Earlier on Monday, Dan Primack reported that Oracle paid "north of $600 million" for the Manchester, N.H.-based company. Oracle and Dyn announced the deal, without financial details, Monday morning.
Dyn raised under $100 million in funding, making the $600 million low-end estimate a good haul. But Oracle (orcl) was not the only suitor circling Dyn, which has an outsized presence in making sure thousands of web sites remain accessible. IBM (ibm) was also interested, according to the source who requested anonymity because he is not authorized to speak about the purchase.
Oracle and IBM declined comment. Dyn has not responded to a request for comment.
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Dyn offers what are called domain name system (DNS) services. That's geek speak for what is basically a high-tech directory that ensures that when a user clicks on an Internet address, say www.Fortune.com, he or she gets routed through to the more arcane numbered address of the servers that run that site.
Oracle's acquisition was finalized weeks ago, before the well publicized distributed denial of service (DDOS) attack that overwhelmed Dyn's systems in late October. That attack, which involved millions of Internet-connected devices deluging Dyn's servers, made it impossible for users in big chunks of the country to access Twitter (twtr), Netflix (nflx), Zendesk (zen), Github (github), and other popular and corporate web sites for hours.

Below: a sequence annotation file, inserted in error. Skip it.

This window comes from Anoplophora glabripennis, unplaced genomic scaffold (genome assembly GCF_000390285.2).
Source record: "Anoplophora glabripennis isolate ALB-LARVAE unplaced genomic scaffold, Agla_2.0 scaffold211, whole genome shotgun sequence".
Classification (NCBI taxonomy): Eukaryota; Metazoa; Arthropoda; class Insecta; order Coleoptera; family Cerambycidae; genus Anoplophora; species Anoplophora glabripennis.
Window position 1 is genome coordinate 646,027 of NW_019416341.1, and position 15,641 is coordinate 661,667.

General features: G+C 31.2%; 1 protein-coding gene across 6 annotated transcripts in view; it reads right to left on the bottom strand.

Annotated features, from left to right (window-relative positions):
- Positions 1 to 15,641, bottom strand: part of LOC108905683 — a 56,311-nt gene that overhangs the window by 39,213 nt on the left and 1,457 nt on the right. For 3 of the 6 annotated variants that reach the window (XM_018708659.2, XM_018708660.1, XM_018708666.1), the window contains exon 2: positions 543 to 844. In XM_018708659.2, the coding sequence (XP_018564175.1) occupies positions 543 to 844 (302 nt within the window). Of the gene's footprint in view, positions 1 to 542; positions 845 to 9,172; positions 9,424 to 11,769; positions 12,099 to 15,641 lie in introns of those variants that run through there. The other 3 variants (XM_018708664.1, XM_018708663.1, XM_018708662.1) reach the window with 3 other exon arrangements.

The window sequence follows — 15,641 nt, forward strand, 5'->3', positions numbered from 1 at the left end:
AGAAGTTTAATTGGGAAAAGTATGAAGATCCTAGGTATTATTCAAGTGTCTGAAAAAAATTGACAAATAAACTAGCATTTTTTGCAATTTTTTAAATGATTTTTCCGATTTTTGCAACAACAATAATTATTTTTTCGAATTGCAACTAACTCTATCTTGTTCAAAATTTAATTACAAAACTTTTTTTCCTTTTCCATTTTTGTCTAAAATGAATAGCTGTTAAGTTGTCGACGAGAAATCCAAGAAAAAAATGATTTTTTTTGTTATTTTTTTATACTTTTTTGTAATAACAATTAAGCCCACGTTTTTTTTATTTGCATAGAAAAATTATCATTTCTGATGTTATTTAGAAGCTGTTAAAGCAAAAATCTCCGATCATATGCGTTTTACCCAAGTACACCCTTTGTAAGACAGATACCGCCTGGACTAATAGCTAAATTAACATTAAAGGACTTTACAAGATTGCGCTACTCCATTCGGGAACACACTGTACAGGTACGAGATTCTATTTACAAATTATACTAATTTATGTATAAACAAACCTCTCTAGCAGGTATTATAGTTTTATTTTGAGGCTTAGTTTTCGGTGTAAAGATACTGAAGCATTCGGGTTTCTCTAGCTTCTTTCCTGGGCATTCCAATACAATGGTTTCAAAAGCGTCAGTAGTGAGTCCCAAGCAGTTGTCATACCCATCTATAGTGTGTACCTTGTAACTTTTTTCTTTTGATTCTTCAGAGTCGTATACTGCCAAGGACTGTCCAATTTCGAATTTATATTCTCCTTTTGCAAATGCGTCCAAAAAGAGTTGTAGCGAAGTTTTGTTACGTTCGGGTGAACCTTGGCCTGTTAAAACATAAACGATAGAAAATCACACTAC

Big public cloud players like Amazon (amzn)Web Services (amzn), Microsoft (msft), Google (googl), and Rackspace offer their own DNS services, but much of the rest of the world, including many Fortune 500 companies, relies on providers like Dyn, Cloudflare, and Verisign for these services.
"Big cloud companies that want to compete with Amazon but don't want to build their own DNS services were all looking at Dyn," said Fortune's source.
Given that Dyn is now taken, it's safe to assume that its rivals are under the microscope now.